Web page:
Entering the world of the art galleries
A photography can be just– a photography. It can also be a pure peace of art. Between millions of amateurs taking snapshots of their vacations, kids and pets and fine art photographers with great reputation, there’s a whole world of commercial photographers. While earning and paying bills by wedding shootings, many of them continue to make personal collections of photos, expressing their artistic talent and unique ideas. Many of them actually wish to take their photography to a higher level.
Partial solution is to make an online profile and publish artwork on a website, but nothing beats real, classic art gallery exhibition.
Stepping out of the comfort zone of commercial photography market into capricious world of pure art can be frightening sometimes. Fine art gallery business is exactly what it says – a combination of art and business, an intersection of artistic expressions, viewers’ critiques and the ultimate cost – benefit calculations.
All the doubts are usually summed up into: “How do I even step into any decent art gallery? And what if nobody likes my work?”
The truth is that galleries usually don’t want to take financial risks and they’d rather feature something guaranteed to be sold successfully. Fortunately, there are some advices you can follow in order to make a good, professional approach and get yourself a well prepared collection of photographs. These tips lower your chances of being turned down.
Don’t be to harsh on yourself, but apply some rational self observation when evaluating your work. Be honest. You need to have something unique and meaningful to say and show. You should have an entire series of photographs centered around any subject or style that you’ve studied thoroughly enough. Produce set of photos related to one another and carefully select a final set of images that work well together. The better you tell your story with artwork, the more interested audience is going to be.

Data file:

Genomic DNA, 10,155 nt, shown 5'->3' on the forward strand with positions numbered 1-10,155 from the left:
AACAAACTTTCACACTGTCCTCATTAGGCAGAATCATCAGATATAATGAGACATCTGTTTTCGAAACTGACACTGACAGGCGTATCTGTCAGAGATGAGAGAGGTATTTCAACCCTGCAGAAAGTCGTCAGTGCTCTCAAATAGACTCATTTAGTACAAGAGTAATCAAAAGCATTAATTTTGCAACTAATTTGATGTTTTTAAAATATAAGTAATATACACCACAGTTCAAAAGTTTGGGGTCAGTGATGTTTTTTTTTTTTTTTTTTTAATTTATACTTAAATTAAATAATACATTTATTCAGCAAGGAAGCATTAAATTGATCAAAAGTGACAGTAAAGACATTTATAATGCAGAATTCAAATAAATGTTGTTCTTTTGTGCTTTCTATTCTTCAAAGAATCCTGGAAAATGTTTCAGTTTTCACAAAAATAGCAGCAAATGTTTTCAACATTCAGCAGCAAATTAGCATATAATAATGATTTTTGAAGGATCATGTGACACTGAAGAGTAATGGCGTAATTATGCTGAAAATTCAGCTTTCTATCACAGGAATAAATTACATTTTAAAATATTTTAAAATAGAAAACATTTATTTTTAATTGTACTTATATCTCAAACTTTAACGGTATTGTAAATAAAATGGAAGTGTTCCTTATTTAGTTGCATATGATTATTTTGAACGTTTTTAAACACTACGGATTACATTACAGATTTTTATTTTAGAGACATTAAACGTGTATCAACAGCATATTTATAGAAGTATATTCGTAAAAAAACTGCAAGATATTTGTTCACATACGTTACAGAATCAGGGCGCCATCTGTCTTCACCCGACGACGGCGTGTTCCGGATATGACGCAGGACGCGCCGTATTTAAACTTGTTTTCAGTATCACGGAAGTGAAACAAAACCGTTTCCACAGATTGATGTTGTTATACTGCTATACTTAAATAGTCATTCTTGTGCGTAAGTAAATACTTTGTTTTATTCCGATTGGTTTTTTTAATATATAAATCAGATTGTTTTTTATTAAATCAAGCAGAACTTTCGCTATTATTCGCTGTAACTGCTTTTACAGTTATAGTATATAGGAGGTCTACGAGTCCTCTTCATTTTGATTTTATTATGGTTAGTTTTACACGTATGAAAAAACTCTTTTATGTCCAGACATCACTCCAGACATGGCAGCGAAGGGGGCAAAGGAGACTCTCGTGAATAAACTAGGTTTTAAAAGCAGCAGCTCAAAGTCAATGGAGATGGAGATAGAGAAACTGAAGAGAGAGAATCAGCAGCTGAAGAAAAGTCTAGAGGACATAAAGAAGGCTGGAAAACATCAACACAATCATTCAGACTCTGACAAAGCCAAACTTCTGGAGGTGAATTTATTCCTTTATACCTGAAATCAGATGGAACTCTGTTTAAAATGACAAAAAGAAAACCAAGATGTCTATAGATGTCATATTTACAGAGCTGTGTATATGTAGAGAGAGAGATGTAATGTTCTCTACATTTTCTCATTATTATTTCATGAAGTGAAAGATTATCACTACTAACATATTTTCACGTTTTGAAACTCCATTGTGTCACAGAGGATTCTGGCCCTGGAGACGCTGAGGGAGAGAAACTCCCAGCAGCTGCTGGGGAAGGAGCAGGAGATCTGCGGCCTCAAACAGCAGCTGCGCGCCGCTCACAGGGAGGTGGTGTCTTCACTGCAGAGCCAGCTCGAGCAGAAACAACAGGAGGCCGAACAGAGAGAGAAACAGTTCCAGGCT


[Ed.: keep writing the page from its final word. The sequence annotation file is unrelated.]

The overall color of the photos matters. So does the color of the frames. Keep in mind that frames should focus the eye on the photography, thus pick adequate color of the frame to make a contrast with a photo.
Once you’ve polished your collection of photographs, get yourself some marketing material. Show you’re a professional by creating representative portfolio, elegant and creative website, business card and an artist statement that describes your work and puts that photo collection into some context.
Choose wisely the art gallery you will contact first. There are numerous different galleries and group shows and you should get to know the market, conditions and offers before reaching out for a particular gallery. A local young gallery is a good place to start. You get to see how people will respond to your work before you spread your working field. Plus, gaining some experience in smaller galleries is a smart move before you give a shot with some more established one.
Personal approach is the best way to appeal to a gallery. Find out their submission requirements and meet their standards as precisely as you can.
Once you get their green light to exhibit your artwork, make sure your presentation is as good as your photos. Visit the facilities of the gallery and adapt your collection according to the properties of the given space. Pay attention to how people react to your art, so you can adjust your work a bit if needed further on. Be professional, kind, available and don’t push the line when setting a price. Keep in mind you’re a beginner, but trust the magic of new beginnings nevertheless.